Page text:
Know how to apply for competitive scholarships given by the college. Some of these are awarded on the basis of your college application. Others require an additional application. Read the websites for the colleges you are applying to!
Know which schools are most generous with merit aid. Below are two lists of colleges that provide significant merit aid:
Estimating College Costs
Because of need based and merit aid, the posted cost of tuition and room and board may not tell you anything about what the college will cost you. Below are some tools for estimating college costs.
Net Price Calculators are required by federal law to be offered by every college on their website. These calculators will ask for financial and academic information in order to give you estimates of the price of the college after need-based and merit aid. Ask admissions offices how accurate their net price calculators are.
FAFSA4Caster will give you an estimate of your eligibility for federal financial aid.
Types of Aid
Grants are offered by the federal government, state government, and some colleges based on need. The funds do not have to be paid back.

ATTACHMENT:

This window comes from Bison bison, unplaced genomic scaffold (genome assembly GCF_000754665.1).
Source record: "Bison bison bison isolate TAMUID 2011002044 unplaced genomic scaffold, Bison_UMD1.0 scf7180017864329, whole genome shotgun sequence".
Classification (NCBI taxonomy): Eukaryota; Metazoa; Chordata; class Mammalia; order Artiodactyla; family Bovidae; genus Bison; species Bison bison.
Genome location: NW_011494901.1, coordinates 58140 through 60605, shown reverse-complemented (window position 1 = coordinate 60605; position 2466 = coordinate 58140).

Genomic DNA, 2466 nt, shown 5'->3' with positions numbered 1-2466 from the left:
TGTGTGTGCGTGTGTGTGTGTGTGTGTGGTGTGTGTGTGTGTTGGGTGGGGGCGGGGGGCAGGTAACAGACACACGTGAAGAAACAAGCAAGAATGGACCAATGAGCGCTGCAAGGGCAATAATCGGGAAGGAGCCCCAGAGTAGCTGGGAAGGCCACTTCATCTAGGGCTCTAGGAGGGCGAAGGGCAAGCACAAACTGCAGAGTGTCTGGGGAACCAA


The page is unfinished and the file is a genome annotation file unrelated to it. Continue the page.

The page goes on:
Scholarships are offered by colleges and private organizations based on student qualifications. They sometimes require an application and essay.
Work Study is a federal aid award that will allow you to earn money for college by working a job on campus. A large portion of the pay for the position is funded by the federal government.
Loans are available from the government and from private lenders.
Federal Subsidized Loans are need based and the government pays for the interest while the student is in school. The loans are eligible for income-based repayment and other programs.
Federal Unsubsidized Loans are not need based. Every student is eligible for federal unsubsidized Stafford loans that start at $5500 for freshmen. Interested students must complete a FAFSA. The loans are eligible for income-based repayment and other programs.
Private Loans are offered by banks and eligibility is determined by credit score. They require a co-signer, the interest rates are higher and they aren’t eligible for special repayment programs.